Today would have been my mom’s 67th birthday. That’s her in the photo above, holding me as a baby. She’s been gone five years now, and her sudden loss still haunts me from time to time. Especially lately, I’ve been thinking of her.
I was one of those people who, for the longest time, insisted that I would never have children. No. Nope. Not for me. It just wasn’t in the cards. But sometime in the last few years, that all changed. My outlook changed. I grew as a person, as I always strive to, and this time I grew into someone who wanted to take that big step in life. It’s not for everyone, and there’s no set time to do it. For me, in this life, it was time.
I insisted I would remain childless most loudly to my mom, always. It’s funny, because she was never the type to drop hints or urge me to have kids. Every once in a great while, she’d ask if I was thinking about it, when I’d been in a relationship for a year or two, but that was it. Other relatives asked, but my mom always respected my decisions and gave me the benefit of the doubt, even when she probably knew better with her perspective.
The moment I decided that I wanted to be a dad, I thought about telling my mom. I have this thought every time something significant happens in life. It’s a gut reaction that happens in microseconds, before I consciously think. “Call up mom and tell her the good news” must be an instinctual feeling, because it never goes away. This time, that thought was followed by, she was right again. She knew I’d be a dad some day.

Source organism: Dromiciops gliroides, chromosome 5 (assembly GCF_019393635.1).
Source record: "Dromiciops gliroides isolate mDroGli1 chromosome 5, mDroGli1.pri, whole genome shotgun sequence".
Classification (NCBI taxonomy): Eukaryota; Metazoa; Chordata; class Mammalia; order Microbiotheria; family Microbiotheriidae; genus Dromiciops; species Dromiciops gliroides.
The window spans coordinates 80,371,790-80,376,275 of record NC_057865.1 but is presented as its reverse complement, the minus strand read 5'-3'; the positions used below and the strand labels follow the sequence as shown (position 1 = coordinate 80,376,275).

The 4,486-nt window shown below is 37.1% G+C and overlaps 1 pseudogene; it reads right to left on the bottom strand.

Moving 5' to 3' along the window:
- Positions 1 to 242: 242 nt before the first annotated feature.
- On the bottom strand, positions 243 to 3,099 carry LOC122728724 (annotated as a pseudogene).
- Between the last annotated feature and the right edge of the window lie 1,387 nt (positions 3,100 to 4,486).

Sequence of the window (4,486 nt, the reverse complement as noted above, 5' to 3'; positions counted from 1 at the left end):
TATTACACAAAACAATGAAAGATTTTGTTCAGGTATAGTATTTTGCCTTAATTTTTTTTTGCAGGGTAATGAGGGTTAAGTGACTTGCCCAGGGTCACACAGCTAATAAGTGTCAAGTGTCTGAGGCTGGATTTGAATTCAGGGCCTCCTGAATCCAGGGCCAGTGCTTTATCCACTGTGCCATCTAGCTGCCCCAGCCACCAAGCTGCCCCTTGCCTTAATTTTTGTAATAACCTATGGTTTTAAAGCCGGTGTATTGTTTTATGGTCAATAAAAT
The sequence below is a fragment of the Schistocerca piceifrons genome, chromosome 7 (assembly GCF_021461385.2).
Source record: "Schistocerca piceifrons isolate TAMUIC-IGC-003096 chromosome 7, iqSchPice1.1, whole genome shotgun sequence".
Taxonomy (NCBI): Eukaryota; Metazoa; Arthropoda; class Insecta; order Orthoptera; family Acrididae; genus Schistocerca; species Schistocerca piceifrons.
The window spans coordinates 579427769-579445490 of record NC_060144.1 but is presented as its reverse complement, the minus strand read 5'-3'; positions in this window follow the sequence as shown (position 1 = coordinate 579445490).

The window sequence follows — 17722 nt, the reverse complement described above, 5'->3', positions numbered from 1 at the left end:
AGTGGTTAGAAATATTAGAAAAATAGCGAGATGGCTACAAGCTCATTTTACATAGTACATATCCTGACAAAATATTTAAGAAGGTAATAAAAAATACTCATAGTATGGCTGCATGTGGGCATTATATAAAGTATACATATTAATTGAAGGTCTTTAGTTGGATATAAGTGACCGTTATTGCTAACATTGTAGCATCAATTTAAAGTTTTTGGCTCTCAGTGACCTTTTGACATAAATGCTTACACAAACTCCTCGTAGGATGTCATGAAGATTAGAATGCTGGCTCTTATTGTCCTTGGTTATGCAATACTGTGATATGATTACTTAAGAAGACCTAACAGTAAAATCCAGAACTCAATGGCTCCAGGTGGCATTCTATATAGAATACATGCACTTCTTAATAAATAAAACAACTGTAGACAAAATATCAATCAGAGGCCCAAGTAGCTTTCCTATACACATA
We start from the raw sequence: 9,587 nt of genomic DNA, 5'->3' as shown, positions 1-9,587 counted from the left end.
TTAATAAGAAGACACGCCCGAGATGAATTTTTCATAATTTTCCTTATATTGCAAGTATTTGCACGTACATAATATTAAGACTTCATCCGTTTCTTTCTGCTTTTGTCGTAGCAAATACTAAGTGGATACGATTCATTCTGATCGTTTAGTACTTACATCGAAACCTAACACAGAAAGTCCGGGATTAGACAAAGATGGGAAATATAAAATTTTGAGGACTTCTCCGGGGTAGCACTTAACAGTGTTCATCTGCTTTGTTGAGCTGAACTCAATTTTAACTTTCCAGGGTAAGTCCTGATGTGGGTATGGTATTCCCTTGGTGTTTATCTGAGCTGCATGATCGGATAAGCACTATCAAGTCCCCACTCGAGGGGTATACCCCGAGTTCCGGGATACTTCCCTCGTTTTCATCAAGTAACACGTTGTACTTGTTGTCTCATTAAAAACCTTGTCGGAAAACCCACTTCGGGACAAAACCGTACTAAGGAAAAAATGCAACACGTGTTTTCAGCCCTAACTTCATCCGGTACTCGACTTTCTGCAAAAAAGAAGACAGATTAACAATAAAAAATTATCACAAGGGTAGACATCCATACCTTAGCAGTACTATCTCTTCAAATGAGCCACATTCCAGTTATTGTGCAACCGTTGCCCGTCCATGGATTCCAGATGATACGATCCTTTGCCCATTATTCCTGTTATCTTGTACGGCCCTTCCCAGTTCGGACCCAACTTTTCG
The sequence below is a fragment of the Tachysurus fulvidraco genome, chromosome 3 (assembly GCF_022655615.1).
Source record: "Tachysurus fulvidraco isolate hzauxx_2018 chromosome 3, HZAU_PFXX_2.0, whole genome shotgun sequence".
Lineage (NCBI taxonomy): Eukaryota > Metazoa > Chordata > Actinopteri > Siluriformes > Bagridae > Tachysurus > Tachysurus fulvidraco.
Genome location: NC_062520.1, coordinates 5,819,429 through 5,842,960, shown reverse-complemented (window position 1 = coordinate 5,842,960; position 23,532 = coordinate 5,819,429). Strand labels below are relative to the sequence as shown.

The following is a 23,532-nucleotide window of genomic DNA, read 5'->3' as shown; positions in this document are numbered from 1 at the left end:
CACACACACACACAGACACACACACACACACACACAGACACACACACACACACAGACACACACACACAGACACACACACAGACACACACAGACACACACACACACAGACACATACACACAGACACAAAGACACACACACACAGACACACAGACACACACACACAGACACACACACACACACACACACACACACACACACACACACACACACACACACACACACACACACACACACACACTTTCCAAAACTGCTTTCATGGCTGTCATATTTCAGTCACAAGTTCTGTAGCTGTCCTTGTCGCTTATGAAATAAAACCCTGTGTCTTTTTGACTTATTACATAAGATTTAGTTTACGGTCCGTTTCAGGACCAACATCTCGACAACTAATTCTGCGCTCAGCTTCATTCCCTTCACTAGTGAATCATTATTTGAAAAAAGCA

I remembered the time I was 9 years old and insisted that I’d never wear jeans again in my life. At the time, about 1992, in West Michigan at least, jeans were not cool for boys my age. Black pants, grey slacks, dark anything, and especially those stretchy MC Hammer pants were in. Blue jeans were out. Thus ensued the one time my mom showed her doubt in my resolution. She smiled and said okay, go ahead and sign this paper here saying that you will never wear jeans for the rest of your life. In my prepubescent hubris, I signed immediately. With a smirk on my face. I’d show her.
Of course, years later when she suddenly remembered that paper, I denied having signed anything. I laughed and told her, no way I’d do something so silly! I was a teenager and could never admit that I knew full well that I’d been so shortsighted.
When my son was born, I just thought about that moment of denial, and how she must have laughed inside, knowing that I knew, without giving it away. She was so kind, even to the immature feelings of a too-proud teenage boy. I just wanted to be able to say hey mom, here’s your grandson. He’s here and he’s beautiful and I want you to be the first person to hold him. You’ve been an amazing grandma to my sister’s boys and I know you’ll be just as brilliant with my own son. You loved and raised your children so well, I know you’ll always be there when I need advice for my own child.
I can’t say that to her, but I certainly think it often. I also think often about how proud she’d be of me, and more importantly, how much she’d love my partner in this whole parenting business.
While I could dwell on how much I miss my mother, at this bright, optimistic time in my life, with a newborn son, I’m just happy that I can say my child’s mother will be just as wonderful. Kaitlyn is a beautiful woman inside and out, the most caring and thoughtful person I know. She pours her heart into her relationships and she feels everything so deeply, so powerfully. Her empathy is astounding. She cries for strangers, for animals, and most especially for those she loves. She shares their joy and pain and everything in between. Her love for our son is limitless, an energy I feel growing every day.
I’m so lucky to be with her and luckier still to be raising a child with her. We’re a great team, because I know she’ll always be there and I’ll always be there for her. It’s so necessary to feel hope for the future when you’ve got a new child, and I’ve got it in abundance, largely thanks to her.
If my own mom could read this, she’d probably nod and say, I told you so.